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Running a Successful Business: It's a Marathon not a Sprint...

5th June 2013

The TDSi team has recently got back from another excellent IFSEC security show, its last at the current venue of the NEC Birmingham as it moves to London for 2014. Undoubtedly IFSEC is one of the key events of the year, not only for TDSi and the access control industry, but the wider security industry as a whole.

It was a great chance to exhibit next to our Harmony Alliance partners’ Texecom and to push the security integration message. Every year, I am also encouraged by the number of international businesses (especially those from China and Asia) that journey to the UK to engage with security experts like us. Our industry, like so many, is now firmly on the world stage and there are brilliant opportunities to be realised from making a commitment to shows like IFSEC. This year the TDSi stand featured the new version of our Integrated Access Control software, EXgarde 4.1 which has full integration with Texecom’s Premier range of intruder alarms, Milestone’s video management software solutions and our very own VUgarde2 IP CCTV software ­ then linking the integrated system back to Microsoft Exchange Server to offer truly joined-up security for any organisation. Being able to show visitors how they work in reality is always a great experience, for both the demonstrator and the audience.

The other benefit of appearing at a big show like IFSEC is presenting to a broader security audience. This year I made two presentations on the IFSEC Academy Stage ­ the first  entitled: ‘Using Biometrics Access Control and Security Systems in Schools (especially in relation to the forthcoming Protection of Freedoms Act 2012)’ looked at how the security industry can step up to the mark to help the education sector offer choice to users whilst maintaining safety in schools. My second presentation, entitled: ‘Exporting UK Security: Top Tips for Business Development’ was also as part of my role as the Chairman of the BSIA Export Council and looked at the great opportunities for the security industry in trading internationally rather than just locally. I’m passionate about the often untapped potential for the UK security industry, with its genuinely impressive reputation for excellence, to embrace markets it may not traditionally have thought about. At TDSi we are embracing ‘newer’ markets all the time, such as West Africa for example, and seeing very exciting results.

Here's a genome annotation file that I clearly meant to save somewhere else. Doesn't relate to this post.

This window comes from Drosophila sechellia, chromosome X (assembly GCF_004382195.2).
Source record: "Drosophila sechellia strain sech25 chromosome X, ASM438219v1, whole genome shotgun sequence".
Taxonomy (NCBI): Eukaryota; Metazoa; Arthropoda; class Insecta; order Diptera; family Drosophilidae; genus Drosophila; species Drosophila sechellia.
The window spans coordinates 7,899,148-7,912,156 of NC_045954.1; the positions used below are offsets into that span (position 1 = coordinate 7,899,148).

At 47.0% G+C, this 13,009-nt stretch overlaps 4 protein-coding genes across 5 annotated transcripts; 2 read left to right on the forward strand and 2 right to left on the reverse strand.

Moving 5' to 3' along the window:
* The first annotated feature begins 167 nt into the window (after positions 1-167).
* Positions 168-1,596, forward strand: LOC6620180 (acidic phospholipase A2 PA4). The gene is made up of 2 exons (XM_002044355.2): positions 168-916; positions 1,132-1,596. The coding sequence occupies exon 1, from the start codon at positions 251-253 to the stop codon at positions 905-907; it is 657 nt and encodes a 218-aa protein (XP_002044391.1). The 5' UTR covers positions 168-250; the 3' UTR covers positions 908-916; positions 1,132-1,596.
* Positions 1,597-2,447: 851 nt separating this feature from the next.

The term integration gets used a lot in the security industry, with companies looking to make systems work together to offer a sum that is greater than its components. Interestingly, one of the questions that I’m often asked by end users is whether it’s expensive. As an industry we do need to take note of this. The idea of many different security components speaking to one another probably did have a hefty price tag not so long ago, when different systems operated disparately and the only way to get anywhere near true integration was probably to virtually order the entire catalogue from one supplier!

Thankfully things have moved on, manufacturer collaboration is key and having technology that is interchangeable is common place throughout many industries and even between different sectors (think about how smartphones, your home appliances and even your car are enabling greater integration of services for example). At TDSi we have long championed integration and collaboration with partners. I think it’s inevitable that customers want the freedom to choose the right components for their security systems to suit them and still expect them to work together coherently. A key consideration is also that most organisations have legacy equipment and often don’t have the budget for a complete revamp. So actually what integration means (if it’s done properly) is that end users can ask installers for the new technology they need and still be able to use other solutions (such as analogue cameras for example) which may be older but still have life left in them. Everyone is a winner overall - users get to stretch their budgets, giving them the confidence to approach installers for enhancements to their security systems and manufacturers get to sell more products as they are suitable for more clients. Plus, these integrated systems make security more rigid and accountable, which is surely what it’s all about.

I’d like to make a shameless plug for a good cause that I took part in on Thursday 23rd and Friday 25th May, called Challenge 104.8. The event involved running four marathons over two days (the 104.8 miles of the name) and was in support of some charities Wings for Warriors, Bosom Buddies, SPARKS and The Not Forgotten Association. The route started at Goodwood Aerodrome near Chichester in Sussex and finished at the Virgin Active Club in Poole, Dorset ­ not far from the TDSi head office.  We’ve managed to raise £8000 so far ­ so thank you to all those that have donated and any further donations would be very welcome and can be made directly here. The event also has a dedicated Facebook page here, where you can follow my progress.